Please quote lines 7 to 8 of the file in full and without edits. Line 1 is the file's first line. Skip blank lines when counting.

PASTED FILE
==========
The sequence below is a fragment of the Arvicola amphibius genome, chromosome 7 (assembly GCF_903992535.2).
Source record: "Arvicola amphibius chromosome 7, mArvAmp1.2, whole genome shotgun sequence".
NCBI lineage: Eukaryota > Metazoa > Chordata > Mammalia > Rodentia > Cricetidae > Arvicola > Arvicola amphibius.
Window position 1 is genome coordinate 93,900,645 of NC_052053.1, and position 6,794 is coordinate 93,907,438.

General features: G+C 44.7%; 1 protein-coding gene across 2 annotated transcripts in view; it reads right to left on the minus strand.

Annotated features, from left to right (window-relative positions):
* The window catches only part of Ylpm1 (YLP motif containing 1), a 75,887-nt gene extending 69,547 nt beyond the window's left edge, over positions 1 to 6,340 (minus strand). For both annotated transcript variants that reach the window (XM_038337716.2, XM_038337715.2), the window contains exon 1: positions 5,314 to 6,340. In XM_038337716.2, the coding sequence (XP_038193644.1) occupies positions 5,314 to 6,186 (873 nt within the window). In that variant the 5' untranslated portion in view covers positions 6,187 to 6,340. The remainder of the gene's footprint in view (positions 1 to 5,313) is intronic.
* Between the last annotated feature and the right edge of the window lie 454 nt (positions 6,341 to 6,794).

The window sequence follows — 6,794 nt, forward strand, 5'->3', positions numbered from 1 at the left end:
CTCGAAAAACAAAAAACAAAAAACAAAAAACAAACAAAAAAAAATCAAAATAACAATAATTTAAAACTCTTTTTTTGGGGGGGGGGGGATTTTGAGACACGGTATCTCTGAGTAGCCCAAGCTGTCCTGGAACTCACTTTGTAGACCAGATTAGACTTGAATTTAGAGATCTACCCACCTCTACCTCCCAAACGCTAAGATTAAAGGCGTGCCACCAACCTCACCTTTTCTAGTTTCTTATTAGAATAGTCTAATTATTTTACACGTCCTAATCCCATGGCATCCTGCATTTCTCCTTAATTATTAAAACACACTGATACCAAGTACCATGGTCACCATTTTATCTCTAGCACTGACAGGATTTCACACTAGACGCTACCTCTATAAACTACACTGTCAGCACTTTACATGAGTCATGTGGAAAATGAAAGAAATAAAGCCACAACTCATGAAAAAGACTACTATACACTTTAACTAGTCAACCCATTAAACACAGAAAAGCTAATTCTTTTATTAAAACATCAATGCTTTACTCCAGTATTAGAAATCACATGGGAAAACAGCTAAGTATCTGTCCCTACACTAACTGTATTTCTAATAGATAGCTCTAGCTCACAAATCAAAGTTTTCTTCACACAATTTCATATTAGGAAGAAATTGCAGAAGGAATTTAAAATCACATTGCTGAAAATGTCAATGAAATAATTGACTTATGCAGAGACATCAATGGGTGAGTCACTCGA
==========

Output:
* The window catches only part of Ylpm1 (YLP motif containing 1), a 75,887-nt gene extending 69,547 nt beyond the window's left edge, over positions 1 to 6,340 (minus strand). For both annotated transcript variants that reach the window (XM_038337716.2, XM_038337715.2), the window contains exon 1: positions 5,314 to 6,340. In XM_038337716.2, the coding sequence (XP_038193644.1) occupies positions 5,314 to 6,186 (873 nt within the window). In that variant the 5' untranslated portion in view covers positions 6,187 to 6,340. The remainder of the gene's footprint in view (positions 1 to 5,313) is intronic.
* Between the last annotated feature and the right edge of the window lie 454 nt (positions 6,341 to 6,794).